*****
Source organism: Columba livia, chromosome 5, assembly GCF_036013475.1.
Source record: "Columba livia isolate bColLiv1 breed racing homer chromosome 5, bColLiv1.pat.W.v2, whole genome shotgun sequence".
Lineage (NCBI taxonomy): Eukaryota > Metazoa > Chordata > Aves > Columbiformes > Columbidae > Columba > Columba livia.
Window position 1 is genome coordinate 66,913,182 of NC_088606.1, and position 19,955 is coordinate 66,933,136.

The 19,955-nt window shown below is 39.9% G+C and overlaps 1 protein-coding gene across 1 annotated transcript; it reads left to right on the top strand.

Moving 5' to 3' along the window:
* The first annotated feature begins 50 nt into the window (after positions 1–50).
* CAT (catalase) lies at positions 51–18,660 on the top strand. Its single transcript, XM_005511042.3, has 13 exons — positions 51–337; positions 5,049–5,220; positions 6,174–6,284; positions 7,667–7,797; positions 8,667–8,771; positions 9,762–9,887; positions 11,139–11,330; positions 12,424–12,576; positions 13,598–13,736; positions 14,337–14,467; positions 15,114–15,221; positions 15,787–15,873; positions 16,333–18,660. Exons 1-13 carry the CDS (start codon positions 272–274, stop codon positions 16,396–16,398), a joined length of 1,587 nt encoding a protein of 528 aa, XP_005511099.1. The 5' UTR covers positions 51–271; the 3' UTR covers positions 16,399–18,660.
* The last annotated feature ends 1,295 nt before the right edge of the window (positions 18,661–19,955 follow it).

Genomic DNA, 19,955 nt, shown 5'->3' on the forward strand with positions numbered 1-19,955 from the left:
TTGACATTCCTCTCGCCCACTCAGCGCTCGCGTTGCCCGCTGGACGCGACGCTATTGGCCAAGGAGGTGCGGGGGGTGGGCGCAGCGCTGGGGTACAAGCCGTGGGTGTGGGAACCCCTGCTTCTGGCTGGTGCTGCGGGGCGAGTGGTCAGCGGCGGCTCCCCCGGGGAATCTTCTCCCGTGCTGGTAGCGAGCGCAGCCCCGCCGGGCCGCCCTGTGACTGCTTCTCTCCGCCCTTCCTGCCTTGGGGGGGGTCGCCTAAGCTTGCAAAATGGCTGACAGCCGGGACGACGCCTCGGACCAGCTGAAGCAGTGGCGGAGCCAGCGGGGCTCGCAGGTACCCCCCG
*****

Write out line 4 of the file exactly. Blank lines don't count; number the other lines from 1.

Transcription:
Window position 1 is genome coordinate 66,913,182 of NC_088606.1, and position 19,955 is coordinate 66,933,136.